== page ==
A core element of Civic Spirit’s methodology is the 15 Shared Aims, co-written by Civic Spirit middle and high school teachers. This list aligns with our three pillars–Democratic Fluency, Civic Belonging, and Civic Skills–was designed to delineate an accessible way for educators to set teaching goals in consideration of competencies related to civic education that they desire to see in their students.
Our Director of Education partnered with Tani Cohen-Fraade, the Director of History at Luria Academy, to plan a scope and sequence in line with the Shared Aims to imbue a sense of “civic spirit” throughout the school.
7th and 8th graders studied the foundations of government with a deep dive into Hobbes and Locke. Students explored texts by both men, in order to articulate their philosophy on government and trace the development of the social contract theory. Students at Luria can still be overheard saying to each other, “You’re such a Locke” and “You’re a real Hobbes!”
The first step in the middle school journey towards developing an emotional connection to community and country was with a unit called “Citizen Me”. In this unit, students defined what citizenship means within home, school, city, state, and nation. This included describing key rights and responsibilities of citizens and identifying the source of rights and responsibilities at each level of citizenship. To deepen their understanding, students explored real-life conflicts that arise between rights and responsibilities.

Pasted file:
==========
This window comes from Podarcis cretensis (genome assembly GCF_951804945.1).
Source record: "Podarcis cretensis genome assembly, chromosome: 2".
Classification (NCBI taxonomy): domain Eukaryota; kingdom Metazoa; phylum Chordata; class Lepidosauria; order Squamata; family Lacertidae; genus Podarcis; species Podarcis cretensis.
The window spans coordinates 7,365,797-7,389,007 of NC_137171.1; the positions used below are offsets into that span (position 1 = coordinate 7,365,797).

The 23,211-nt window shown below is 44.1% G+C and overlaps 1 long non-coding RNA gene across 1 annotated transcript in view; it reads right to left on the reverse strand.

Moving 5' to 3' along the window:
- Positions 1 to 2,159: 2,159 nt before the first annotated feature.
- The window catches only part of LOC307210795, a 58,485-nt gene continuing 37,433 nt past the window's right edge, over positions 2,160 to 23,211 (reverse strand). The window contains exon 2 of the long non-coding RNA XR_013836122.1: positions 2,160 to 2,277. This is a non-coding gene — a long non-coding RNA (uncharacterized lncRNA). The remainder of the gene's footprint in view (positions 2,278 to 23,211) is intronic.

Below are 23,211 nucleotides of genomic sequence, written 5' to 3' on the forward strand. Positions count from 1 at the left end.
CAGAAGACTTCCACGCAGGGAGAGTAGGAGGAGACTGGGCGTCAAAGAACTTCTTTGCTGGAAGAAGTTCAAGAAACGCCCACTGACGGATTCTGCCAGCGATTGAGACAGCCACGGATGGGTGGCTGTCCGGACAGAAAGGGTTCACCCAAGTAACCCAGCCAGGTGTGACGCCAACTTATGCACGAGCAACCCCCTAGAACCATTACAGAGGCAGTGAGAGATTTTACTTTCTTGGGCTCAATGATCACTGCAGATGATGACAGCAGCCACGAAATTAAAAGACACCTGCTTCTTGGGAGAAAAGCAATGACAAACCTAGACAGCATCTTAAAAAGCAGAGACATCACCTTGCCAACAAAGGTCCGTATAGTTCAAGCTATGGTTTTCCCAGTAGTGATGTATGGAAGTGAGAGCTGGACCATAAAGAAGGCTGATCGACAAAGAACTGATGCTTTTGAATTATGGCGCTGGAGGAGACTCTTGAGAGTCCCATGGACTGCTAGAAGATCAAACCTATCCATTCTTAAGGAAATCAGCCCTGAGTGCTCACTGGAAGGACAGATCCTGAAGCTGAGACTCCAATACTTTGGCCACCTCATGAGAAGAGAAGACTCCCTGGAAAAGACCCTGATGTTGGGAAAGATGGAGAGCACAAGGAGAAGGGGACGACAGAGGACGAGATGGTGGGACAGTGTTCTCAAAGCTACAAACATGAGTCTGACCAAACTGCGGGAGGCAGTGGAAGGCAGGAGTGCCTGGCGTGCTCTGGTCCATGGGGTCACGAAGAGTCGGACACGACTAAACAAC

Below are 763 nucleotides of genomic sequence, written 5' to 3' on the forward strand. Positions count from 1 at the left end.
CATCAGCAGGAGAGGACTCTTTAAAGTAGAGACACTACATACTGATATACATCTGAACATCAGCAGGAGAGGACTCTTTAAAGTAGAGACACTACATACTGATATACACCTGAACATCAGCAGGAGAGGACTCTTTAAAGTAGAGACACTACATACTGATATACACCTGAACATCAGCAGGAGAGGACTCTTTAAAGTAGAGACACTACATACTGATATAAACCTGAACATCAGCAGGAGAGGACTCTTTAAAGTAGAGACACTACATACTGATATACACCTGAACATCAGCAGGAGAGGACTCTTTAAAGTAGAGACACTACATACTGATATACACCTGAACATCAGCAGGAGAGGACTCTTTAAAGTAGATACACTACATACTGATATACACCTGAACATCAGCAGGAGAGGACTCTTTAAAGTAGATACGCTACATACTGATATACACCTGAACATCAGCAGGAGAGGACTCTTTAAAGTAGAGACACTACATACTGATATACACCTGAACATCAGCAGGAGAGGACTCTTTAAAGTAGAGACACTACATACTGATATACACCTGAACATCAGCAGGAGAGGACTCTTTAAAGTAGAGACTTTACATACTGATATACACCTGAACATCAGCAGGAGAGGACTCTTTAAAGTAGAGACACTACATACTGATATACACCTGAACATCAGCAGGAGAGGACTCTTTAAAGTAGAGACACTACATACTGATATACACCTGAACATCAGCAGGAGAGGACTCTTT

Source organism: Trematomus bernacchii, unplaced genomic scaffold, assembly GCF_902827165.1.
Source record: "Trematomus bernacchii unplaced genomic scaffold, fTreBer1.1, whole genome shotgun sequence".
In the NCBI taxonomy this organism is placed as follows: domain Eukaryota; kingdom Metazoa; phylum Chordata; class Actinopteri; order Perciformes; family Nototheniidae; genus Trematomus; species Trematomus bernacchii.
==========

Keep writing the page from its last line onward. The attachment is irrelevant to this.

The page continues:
In the next step, students turned inwards for a “Who Am I ?” project. Students examined their own values and character traits and created their own logo/icon that exemplifies key aspects of the self.
Arrow IN indicates labels others use to describe you/Arrow OUT are key aspects of self.
Using their newly invigorated sense of civic belonging, students created a set of Classroom Norms framed around Luria’s Four Commitments. These norms influence the ways classroom members communicate with each other and work toward shared goals.